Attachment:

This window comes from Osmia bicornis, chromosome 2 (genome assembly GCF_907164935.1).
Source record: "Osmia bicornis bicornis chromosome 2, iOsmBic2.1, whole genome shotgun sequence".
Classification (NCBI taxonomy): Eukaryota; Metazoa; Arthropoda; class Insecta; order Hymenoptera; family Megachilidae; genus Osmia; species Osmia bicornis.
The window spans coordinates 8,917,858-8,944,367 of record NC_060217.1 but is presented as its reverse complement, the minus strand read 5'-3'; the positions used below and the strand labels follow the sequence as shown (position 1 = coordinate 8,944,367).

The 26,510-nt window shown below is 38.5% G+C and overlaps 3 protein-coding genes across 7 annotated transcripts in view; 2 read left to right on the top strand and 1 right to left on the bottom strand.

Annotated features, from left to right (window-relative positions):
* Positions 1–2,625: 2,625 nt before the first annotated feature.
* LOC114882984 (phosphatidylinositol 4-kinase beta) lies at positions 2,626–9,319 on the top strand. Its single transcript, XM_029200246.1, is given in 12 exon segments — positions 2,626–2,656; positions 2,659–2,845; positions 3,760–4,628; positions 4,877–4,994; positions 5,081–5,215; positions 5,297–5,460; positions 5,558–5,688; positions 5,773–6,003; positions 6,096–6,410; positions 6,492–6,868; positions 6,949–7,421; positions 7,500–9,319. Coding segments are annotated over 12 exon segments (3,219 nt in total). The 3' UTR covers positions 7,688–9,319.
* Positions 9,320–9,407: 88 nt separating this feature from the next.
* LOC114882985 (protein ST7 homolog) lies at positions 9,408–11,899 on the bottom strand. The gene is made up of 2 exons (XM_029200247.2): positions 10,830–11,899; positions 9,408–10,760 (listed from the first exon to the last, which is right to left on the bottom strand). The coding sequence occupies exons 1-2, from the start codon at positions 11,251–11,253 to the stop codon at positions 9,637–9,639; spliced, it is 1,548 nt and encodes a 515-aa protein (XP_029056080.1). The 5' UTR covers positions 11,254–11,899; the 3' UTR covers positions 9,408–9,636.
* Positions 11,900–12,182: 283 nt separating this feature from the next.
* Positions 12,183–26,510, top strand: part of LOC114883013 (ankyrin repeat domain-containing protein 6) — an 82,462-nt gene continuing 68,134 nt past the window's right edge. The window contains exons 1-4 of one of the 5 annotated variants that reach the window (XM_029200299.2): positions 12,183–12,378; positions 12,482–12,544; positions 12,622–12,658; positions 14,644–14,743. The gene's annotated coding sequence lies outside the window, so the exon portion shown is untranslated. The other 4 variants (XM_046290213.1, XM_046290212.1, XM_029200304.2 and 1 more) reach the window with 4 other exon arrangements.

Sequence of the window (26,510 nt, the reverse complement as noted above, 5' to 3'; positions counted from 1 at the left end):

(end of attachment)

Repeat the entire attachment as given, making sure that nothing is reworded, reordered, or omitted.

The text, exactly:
This window comes from Osmia bicornis, chromosome 2 (genome assembly GCF_907164935.1).
Source record: "Osmia bicornis bicornis chromosome 2, iOsmBic2.1, whole genome shotgun sequence".
Classification (NCBI taxonomy): Eukaryota; Metazoa; Arthropoda; class Insecta; order Hymenoptera; family Megachilidae; genus Osmia; species Osmia bicornis.
The window spans coordinates 8,917,858-8,944,367 of record NC_060217.1 but is presented as its reverse complement, the minus strand read 5'-3'; the positions used below and the strand labels follow the sequence as shown (position 1 = coordinate 8,944,367).

The 26,510-nt window shown below is 38.5% G+C and overlaps 3 protein-coding genes across 7 annotated transcripts in view; 2 read left to right on the top strand and 1 right to left on the bottom strand.

Annotated features, from left to right (window-relative positions):
* Positions 1–2,625: 2,625 nt before the first annotated feature.
* LOC114882984 (phosphatidylinositol 4-kinase beta) lies at positions 2,626–9,319 on the top strand. Its single transcript, XM_029200246.1, is given in 12 exon segments — positions 2,626–2,656; positions 2,659–2,845; positions 3,760–4,628; positions 4,877–4,994; positions 5,081–5,215; positions 5,297–5,460; positions 5,558–5,688; positions 5,773–6,003; positions 6,096–6,410; positions 6,492–6,868; positions 6,949–7,421; positions 7,500–9,319. Coding segments are annotated over 12 exon segments (3,219 nt in total). The 3' UTR covers positions 7,688–9,319.
* Positions 9,320–9,407: 88 nt separating this feature from the next.
* LOC114882985 (protein ST7 homolog) lies at positions 9,408–11,899 on the bottom strand. The gene is made up of 2 exons (XM_029200247.2): positions 10,830–11,899; positions 9,408–10,760 (listed from the first exon to the last, which is right to left on the bottom strand). The coding sequence occupies exons 1-2, from the start codon at positions 11,251–11,253 to the stop codon at positions 9,637–9,639; spliced, it is 1,548 nt and encodes a 515-aa protein (XP_029056080.1). The 5' UTR covers positions 11,254–11,899; the 3' UTR covers positions 9,408–9,636.
* Positions 11,900–12,182: 283 nt separating this feature from the next.
* Positions 12,183–26,510, top strand: part of LOC114883013 (ankyrin repeat domain-containing protein 6) — an 82,462-nt gene continuing 68,134 nt past the window's right edge. The window contains exons 1-4 of one of the 5 annotated variants that reach the window (XM_029200299.2): positions 12,183–12,378; positions 12,482–12,544; positions 12,622–12,658; positions 14,644–14,743. The gene's annotated coding sequence lies outside the window, so the exon portion shown is untranslated. The other 4 variants (XM_046290213.1, XM_046290212.1, XM_029200304.2 and 1 more) reach the window with 4 other exon arrangements.

Sequence of the window (26,510 nt, the reverse complement as noted above, 5' to 3'; positions counted from 1 at the left end):